I recently represented an Iranian-born solicitor – let us call him Mr Zadini – in disciplinary proceedings at the SDT. Some of the allegations against Mr Zadini were very serious, but he was not responsible for any of the serious regulatory breaches because he did not carry out any of the relevant work within the firm. One of Mr Zadini’s partners accepted responsibility for the serious matters and the SRA withdrew the allegations against him. He was dealt with only for two breaches of the accounts rules and one minor matter dealing with inadequate cascading of money-laundering information within the firm. His culpability fell towards the bottom of the scale. He was fined £2,000. In the meantime his business had been wrecked, not least because of the SRA’s policy of publicising forthcoming disciplinary appearances by solicitors. If you were to put Mr Zadini’s name into Google you would find on the first page ‘Solicitors Regulation Authority Solicitor ID 123456 – record check’. With one click you would find yourself at the SRA webpage ‘Published regulatory and disciplinary outcomes’. With two more clicks you would find the six charges faced by Mr Zadini. If you were thinking of instructing Mr Zadini to carry out some legal work for you, I suspect you would think again. I spend much of my professional life trying to help and advise solicitors in trouble with their regulator. Some deserve harsh disciplinary treatment, but many do not. Time after time my clients complain to me about the unfairness of having the disciplinary charges published by the SRA on its website, there for all to see. And time after time they report a downturn in new instructions as a result of that catastrophic publicity. Is this fair? To my mind the answer is no. The SRA has a very wide range of regulatory powers. It can impose conditions upon practising certificates, and in this way it can efficiently protect the public interest pending the resolution of disciplinary charges by the SDT. It has no need to publish those charges to the world at large. Often it does not impose any conditions upon solicitors who are facing charges. Whether it does or not, a careful judgement is made as to what the public interest requires. Such conditions are inevitably imposed for the protection of the public, and are, properly, published on the SRA website. Back in June 2007, when the publication policy was being thrashed out, Peter Williamson, chairman of the SRA, wrote in the Gazette: ‘The consequences of publishing disciplinary information could have serious effects and there will need to be appropriate thresholds and safeguards, including the right of appeal to the SDT.’ That admirable statement of principle has since been entirely abandoned. There are no thresholds and there is no right of appeal. Instead, all referrals to the SDT are published on the SRA website unless the solicitor concerned is fortunate enough to be represented by one of the very few firms of solicitors who oppose this indiscriminate policy. And there is no right of appeal to the SDT against a decision to refer a case to the SDT (any challenge must be by way of judicial review – there has been no reported successful challenge). There is another reason why the policy produces manifest unfairness. It discriminates against those with unusual surnames. My instructing solicitor in the Zadini case was the redoubtable Nigel West of Radcliffes le Brasseur. If you web-searched Mr West, you would have to wade through pages of materials about the eponymous spy writer before finding anything about Nigel West the solicitor. I cannot help believing that the SRA publication policy must discriminate against ethnic minority lawyers. It is time that the SRA reconsidered and abandoned its policy of indiscriminate publication and formulated a more rational and proportionate one. Gregory Treverton-Jones QC is a barrister at 39 Essex Street chambers, London, and co-author of The Solicitor’s Handbook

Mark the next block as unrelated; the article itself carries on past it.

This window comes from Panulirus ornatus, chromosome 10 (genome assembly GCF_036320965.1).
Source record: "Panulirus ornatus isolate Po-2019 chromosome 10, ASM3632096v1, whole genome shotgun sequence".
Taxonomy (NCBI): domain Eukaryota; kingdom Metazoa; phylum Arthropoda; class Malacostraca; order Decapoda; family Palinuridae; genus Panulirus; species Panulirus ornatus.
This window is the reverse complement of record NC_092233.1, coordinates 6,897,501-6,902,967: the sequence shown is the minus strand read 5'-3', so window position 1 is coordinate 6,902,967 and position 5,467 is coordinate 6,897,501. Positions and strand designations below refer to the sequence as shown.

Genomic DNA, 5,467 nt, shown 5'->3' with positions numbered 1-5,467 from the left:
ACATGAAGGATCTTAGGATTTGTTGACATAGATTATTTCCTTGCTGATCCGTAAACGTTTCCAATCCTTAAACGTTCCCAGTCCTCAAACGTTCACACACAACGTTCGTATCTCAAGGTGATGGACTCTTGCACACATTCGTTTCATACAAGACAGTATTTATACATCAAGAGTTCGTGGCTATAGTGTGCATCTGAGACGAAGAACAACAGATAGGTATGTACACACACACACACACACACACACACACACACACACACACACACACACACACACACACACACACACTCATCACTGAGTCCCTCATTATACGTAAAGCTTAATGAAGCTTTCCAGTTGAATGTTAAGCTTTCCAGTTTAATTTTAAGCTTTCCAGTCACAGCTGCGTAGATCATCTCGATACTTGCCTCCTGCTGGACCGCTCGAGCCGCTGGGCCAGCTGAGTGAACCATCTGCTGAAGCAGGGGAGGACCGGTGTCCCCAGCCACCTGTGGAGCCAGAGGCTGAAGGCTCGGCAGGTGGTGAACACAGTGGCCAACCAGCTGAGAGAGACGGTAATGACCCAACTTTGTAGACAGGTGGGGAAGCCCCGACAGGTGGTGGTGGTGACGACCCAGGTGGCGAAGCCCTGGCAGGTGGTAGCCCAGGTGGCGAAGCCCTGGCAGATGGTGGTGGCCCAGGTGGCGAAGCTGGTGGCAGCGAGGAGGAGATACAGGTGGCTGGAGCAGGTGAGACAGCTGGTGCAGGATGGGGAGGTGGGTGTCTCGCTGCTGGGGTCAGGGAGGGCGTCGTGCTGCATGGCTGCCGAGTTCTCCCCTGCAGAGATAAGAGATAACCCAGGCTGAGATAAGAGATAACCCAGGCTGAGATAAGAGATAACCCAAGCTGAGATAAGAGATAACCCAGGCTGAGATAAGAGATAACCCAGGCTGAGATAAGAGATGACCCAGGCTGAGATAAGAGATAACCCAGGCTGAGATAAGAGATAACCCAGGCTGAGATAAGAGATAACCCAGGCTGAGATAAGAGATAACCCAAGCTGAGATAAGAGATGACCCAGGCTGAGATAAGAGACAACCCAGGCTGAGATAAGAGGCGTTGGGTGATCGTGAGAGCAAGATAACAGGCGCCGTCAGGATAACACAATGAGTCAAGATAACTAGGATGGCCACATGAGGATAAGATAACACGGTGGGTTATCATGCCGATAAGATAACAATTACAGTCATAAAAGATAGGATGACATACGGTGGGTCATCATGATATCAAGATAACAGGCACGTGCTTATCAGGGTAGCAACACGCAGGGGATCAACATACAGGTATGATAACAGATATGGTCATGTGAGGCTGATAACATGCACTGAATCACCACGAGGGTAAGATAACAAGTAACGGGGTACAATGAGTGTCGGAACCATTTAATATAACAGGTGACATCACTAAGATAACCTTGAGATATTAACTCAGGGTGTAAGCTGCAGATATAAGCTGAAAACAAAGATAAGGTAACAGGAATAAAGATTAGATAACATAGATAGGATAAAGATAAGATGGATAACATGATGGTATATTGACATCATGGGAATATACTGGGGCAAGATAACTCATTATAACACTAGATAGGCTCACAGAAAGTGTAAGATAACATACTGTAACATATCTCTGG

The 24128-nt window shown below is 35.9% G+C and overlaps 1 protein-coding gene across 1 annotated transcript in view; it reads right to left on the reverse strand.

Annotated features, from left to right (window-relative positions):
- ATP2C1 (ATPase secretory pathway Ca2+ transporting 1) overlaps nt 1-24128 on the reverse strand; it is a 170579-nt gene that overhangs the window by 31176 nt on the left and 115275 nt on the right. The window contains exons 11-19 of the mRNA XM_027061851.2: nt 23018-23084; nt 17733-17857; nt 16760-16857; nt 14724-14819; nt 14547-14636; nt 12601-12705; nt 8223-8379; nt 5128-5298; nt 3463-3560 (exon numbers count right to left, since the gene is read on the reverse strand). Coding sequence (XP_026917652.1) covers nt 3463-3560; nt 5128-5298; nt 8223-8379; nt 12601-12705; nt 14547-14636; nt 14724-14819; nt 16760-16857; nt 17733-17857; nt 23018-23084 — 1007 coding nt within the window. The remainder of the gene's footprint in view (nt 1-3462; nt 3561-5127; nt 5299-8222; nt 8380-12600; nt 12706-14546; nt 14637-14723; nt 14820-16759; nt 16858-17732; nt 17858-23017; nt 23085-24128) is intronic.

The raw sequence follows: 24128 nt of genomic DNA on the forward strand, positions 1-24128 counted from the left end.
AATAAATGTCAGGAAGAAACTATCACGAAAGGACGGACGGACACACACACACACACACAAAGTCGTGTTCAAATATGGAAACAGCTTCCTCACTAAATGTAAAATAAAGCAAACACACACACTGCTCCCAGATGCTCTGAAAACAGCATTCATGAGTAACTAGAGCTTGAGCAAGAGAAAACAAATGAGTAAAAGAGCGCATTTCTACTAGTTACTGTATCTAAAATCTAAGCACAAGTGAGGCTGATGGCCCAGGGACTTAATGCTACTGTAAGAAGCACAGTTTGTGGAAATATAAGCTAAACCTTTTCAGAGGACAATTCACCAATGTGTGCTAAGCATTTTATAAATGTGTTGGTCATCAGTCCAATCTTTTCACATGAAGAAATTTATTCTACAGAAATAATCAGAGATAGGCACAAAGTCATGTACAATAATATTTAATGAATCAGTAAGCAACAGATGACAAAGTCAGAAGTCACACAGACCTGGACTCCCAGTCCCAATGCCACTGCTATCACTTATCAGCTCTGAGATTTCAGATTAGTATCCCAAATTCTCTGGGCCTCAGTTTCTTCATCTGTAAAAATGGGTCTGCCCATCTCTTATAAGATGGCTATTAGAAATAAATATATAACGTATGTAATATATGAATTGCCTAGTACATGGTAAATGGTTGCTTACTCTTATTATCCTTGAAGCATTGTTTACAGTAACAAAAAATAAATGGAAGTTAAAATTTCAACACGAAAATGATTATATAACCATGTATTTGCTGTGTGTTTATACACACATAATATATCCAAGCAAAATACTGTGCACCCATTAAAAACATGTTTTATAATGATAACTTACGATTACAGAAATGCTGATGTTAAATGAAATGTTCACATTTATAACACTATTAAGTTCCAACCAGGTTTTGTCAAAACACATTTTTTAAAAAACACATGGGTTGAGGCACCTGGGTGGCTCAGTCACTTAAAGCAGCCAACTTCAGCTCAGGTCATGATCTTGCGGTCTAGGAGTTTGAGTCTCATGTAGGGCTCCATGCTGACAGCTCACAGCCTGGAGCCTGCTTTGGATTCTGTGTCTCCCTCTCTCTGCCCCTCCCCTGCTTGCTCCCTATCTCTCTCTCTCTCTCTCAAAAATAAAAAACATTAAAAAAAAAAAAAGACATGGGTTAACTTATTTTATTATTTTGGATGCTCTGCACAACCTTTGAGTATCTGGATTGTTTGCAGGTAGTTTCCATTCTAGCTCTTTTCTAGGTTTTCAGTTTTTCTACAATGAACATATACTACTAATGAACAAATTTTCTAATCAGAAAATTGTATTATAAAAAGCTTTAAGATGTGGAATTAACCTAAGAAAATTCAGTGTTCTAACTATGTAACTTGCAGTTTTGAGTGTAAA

Share Tweet 20 Views no discussions Director of the Caribbean Network for Urban Land Management Dr. Asad MohammedDirector of the Caribbean Network for Urban Land Management Dr. Asad Mohammed has said a comprehensive land policy integration and coordination among agencies is critical towards a sustainable land policy. Dominica and other OECS countries are in the process of developing a National Land Use Policy and Management, funded by the United Nation Human’s Settlements Program (UN-HABITAT) and the UWI, St Augustine Campus to the tune of one million US dollars.The objective of the project is to achieve enhanced sustainability of development in the OECS economic development, poverty reduction, social stability and the protection of environmentally sensitive areas –through the formulation, adoption and implementation of comprehensive land polices.Dr. Asad told a National Land Issues Workshop at the Garraway Hotel on Thursday 13th June, that there must be harmonization of policies at a national and regional level for a sustainable land policy. Independent Architecture & Planning Professional, Isaac Baptiste“The comprehensive land management and the comprehensive land policy issue, in my mind, remains the bottom line of a sustainable land policy and that meets its comprehensiveness. I feel that the biggest obstacle that we have is not at the regional level in terms of sharing ideas and integration and working together the problem tends to be at a national level”.He said although many of the components of comprehensive land policy takes place, there is very little inadequate coordination and sharing of data between agencies within countries.Meanwhile, Independent Architecture & Planning Professional Isaac Baptiste Isaac Baptiste told the workshop that land degradation, urban encroachment, loss of biodiversity and coastal zone management are some of the main concerns surrounding land use in Dominica. Participants of the National Land Issues Workshop at the Garraway Hotel on Thursday He said the government is in the process of commissioning preparation of two significant forward physical planning tools (a national land use policy and a national zoning plan) to facilitate more informed decision making with respect to the use/development of land throughout the island. There are currently 17 pieces of major legislation relating to land management and administration in Dominica. Permanent secretary in the Ministry of Agriculture Dr. Eisenhower Douglas said his ministry will continue to support moves to implement a comprehensive land policy for Dominica. Dominica Vibes News Sharing is caring! LocalNews Dominica working towards land use policy by: – June 13, 2013 Share Share